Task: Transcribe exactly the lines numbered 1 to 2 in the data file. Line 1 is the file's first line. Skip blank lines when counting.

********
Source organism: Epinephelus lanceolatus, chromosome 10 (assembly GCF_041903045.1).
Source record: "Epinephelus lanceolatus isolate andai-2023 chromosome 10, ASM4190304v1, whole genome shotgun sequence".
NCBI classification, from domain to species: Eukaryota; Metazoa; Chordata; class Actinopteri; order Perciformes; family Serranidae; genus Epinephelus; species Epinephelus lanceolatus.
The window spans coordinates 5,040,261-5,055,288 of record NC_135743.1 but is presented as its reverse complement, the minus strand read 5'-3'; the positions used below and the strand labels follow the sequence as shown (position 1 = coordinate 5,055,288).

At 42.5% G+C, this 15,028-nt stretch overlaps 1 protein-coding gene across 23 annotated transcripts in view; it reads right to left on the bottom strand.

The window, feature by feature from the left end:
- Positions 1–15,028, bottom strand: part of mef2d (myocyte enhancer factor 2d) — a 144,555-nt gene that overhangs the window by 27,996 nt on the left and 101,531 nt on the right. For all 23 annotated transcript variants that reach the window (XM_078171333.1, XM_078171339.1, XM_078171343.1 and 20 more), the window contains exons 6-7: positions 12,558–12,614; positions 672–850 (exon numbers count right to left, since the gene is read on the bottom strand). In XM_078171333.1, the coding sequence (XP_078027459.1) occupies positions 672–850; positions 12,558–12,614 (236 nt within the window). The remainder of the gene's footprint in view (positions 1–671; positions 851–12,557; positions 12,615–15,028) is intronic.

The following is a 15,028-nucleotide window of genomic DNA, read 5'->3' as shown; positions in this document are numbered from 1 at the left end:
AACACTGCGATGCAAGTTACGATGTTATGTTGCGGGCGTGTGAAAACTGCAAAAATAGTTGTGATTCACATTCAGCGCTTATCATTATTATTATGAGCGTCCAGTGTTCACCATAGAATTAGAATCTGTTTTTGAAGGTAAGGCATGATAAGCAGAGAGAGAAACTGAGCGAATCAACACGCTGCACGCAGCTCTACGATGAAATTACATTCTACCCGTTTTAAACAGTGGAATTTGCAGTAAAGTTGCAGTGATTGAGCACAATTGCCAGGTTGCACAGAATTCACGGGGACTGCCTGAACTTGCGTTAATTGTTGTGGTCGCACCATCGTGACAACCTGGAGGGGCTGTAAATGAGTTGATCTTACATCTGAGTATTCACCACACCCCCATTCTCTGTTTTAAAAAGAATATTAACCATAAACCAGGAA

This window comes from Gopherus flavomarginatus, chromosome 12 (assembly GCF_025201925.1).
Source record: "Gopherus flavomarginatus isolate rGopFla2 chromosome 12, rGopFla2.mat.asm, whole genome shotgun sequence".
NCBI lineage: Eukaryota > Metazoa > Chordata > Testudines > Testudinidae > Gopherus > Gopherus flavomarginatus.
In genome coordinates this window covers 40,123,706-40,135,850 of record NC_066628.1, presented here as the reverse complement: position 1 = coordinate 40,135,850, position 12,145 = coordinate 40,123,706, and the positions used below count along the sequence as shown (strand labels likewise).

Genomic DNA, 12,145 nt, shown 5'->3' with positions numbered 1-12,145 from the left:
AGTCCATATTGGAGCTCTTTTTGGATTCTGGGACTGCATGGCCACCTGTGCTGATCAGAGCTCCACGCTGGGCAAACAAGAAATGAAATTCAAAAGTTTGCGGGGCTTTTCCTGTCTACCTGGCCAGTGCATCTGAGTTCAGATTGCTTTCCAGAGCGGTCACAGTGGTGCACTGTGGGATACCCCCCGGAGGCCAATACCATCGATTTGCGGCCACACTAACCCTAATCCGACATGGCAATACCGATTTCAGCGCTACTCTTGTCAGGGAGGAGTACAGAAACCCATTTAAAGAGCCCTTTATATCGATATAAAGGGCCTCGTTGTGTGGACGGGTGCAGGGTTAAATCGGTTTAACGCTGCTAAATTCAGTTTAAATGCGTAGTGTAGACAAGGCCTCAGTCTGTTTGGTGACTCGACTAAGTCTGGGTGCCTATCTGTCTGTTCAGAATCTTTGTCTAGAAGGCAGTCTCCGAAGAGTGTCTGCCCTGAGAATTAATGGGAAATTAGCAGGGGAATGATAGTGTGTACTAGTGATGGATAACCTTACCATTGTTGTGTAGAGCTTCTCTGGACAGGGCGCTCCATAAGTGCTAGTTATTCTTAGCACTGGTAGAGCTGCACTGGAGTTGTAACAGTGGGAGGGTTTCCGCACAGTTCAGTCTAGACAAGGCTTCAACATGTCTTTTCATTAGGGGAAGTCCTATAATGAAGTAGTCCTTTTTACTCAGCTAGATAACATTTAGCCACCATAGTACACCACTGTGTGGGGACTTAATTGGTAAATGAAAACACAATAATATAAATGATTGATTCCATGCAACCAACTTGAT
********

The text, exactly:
Source organism: Epinephelus lanceolatus, chromosome 10 (assembly GCF_041903045.1).
Source record: "Epinephelus lanceolatus isolate andai-2023 chromosome 10, ASM4190304v1, whole genome shotgun sequence".